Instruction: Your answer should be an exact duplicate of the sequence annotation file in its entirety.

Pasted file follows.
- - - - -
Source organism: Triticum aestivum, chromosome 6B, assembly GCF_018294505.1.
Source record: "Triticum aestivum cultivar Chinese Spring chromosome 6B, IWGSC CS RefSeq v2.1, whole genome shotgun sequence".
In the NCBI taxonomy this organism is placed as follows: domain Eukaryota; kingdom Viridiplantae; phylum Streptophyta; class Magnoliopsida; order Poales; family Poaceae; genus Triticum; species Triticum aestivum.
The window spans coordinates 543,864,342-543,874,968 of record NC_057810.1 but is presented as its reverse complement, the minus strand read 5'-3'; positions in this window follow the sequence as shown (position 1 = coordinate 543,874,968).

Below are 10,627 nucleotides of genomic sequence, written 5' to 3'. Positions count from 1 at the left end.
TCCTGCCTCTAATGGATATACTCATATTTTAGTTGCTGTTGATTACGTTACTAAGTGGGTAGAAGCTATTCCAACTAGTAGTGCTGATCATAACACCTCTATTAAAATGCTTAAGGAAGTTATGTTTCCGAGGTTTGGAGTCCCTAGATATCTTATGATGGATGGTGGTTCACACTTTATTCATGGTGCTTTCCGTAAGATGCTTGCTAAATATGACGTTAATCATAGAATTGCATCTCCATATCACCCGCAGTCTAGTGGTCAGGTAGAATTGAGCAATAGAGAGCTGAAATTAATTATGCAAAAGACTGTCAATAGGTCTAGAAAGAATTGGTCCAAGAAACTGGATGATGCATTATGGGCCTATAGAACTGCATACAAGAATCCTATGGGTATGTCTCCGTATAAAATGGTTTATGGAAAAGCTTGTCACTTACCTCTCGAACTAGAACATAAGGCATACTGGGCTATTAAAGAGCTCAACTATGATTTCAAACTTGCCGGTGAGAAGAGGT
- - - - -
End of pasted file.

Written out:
Source organism: Triticum aestivum, chromosome 6B, assembly GCF_018294505.1.
Source record: "Triticum aestivum cultivar Chinese Spring chromosome 6B, IWGSC CS RefSeq v2.1, whole genome shotgun sequence".
In the NCBI taxonomy this organism is placed as follows: domain Eukaryota; kingdom Viridiplantae; phylum Streptophyta; class Magnoliopsida; order Poales; family Poaceae; genus Triticum; species Triticum aestivum.
The window spans coordinates 543,864,342-543,874,968 of record NC_057810.1 but is presented as its reverse complement, the minus strand read 5'-3'; positions in this window follow the sequence as shown (position 1 = coordinate 543,874,968).

Below are 10,627 nucleotides of genomic sequence, written 5' to 3'. Positions count from 1 at the left end.
TCCTGCCTCTAATGGATATACTCATATTTTAGTTGCTGTTGATTACGTTACTAAGTGGGTAGAAGCTATTCCAACTAGTAGTGCTGATCATAACACCTCTATTAAAATGCTTAAGGAAGTTATGTTTCCGAGGTTTGGAGTCCCTAGATATCTTATGATGGATGGTGGTTCACACTTTATTCATGGTGCTTTCCGTAAGATGCTTGCTAAATATGACGTTAATCATAGAATTGCATCTCCATATCACCCGCAGTCTAGTGGTCAGGTAGAATTGAGCAATAGAGAGCTGAAATTAATTATGCAAAAGACTGTCAATAGGTCTAGAAAGAATTGGTCCAAGAAACTGGATGATGCATTATGGGCCTATAGAACTGCATACAAGAATCCTATGGGTATGTCTCCGTATAAAATGGTTTATGGAAAAGCTTGTCACTTACCTCTCGAACTAGAACATAAGGCATACTGGGCTATTAAAGAGCTCAACTATGATTTCAAACTTGCCGGTGAGAAGAGGT